Background: The objectives of the study were to estimate the incidence of readmission one month after discharge, to determine the proportion of planned readmissions and of those avoidable, and to identify risk factors associated with early readmissions in elderly admitted to an acute geriatric unit.
Methods: A prospective study was conducted on a sample of 322 patients, 75 years of age or older, discharged from an acute geriatric service. A phone follow-up was realized one month after discharge. A multivariate logistic regression model was used to identify risk factors for readmission.
Results: Global incidence of early readmission was 16.2% (that is 50 rehospitalizations), 18.0% of which were planned. Among the 21 readmissions to the same service, five were avoidable according to the Appropriateness Evaluation Protocol. Logistic regression analysis identified three patient characteristics that were independent predictors of early readmission, which were: a need of help for locomotion (OR=4.38, p=0.002), a negative answer to the question "do you feel that your life is empty?" (OR=2.22, p=0.02) and a short length of stay (p<0.02).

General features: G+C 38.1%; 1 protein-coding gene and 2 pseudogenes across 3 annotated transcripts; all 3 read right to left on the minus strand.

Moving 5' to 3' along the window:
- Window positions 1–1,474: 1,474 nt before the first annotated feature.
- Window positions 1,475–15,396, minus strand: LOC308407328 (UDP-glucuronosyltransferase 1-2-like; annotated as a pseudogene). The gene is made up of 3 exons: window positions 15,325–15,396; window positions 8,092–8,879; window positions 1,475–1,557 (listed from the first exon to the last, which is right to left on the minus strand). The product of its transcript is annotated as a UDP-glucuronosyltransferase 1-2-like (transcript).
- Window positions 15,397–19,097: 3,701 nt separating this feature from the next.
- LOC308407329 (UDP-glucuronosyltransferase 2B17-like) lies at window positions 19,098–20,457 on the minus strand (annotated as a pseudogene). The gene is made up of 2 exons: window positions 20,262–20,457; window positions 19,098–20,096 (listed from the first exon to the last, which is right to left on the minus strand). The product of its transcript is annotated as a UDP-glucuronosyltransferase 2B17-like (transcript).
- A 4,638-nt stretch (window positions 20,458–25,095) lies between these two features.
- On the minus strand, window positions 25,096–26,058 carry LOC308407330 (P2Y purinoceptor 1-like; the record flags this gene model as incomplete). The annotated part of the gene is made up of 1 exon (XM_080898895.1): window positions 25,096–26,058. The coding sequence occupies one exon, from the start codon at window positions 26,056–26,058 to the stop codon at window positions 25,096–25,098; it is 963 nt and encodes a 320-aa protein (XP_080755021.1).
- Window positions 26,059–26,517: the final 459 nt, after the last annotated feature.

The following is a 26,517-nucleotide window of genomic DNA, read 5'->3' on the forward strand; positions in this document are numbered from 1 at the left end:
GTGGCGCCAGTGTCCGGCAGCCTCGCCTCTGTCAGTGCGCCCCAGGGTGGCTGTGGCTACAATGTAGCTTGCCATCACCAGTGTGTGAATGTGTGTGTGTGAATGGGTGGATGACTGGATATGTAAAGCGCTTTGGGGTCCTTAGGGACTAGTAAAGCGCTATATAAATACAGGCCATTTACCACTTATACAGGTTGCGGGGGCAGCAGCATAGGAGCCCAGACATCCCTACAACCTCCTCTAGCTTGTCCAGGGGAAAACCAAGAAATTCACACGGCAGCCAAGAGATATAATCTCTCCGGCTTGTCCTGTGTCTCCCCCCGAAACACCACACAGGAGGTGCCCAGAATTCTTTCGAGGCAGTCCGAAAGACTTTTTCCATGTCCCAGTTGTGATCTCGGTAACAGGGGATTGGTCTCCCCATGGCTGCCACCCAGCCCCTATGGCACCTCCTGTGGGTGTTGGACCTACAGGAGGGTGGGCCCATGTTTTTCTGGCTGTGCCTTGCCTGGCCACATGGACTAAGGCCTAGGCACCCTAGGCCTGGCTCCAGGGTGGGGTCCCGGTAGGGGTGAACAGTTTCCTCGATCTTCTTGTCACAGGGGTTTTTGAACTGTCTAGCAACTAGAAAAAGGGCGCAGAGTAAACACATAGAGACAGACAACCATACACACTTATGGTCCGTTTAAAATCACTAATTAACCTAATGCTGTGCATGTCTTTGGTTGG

Conclusion: A better knowledge of risk factors should allow targeting patients at high risk of early hospital readmission, which should profit by preventive interventions during the first hospitalization. Two domains of possible action were identified in this study: a sufficient length of stay and a better attention to patients with reduced autonomy, especially for those who go back home after discharge.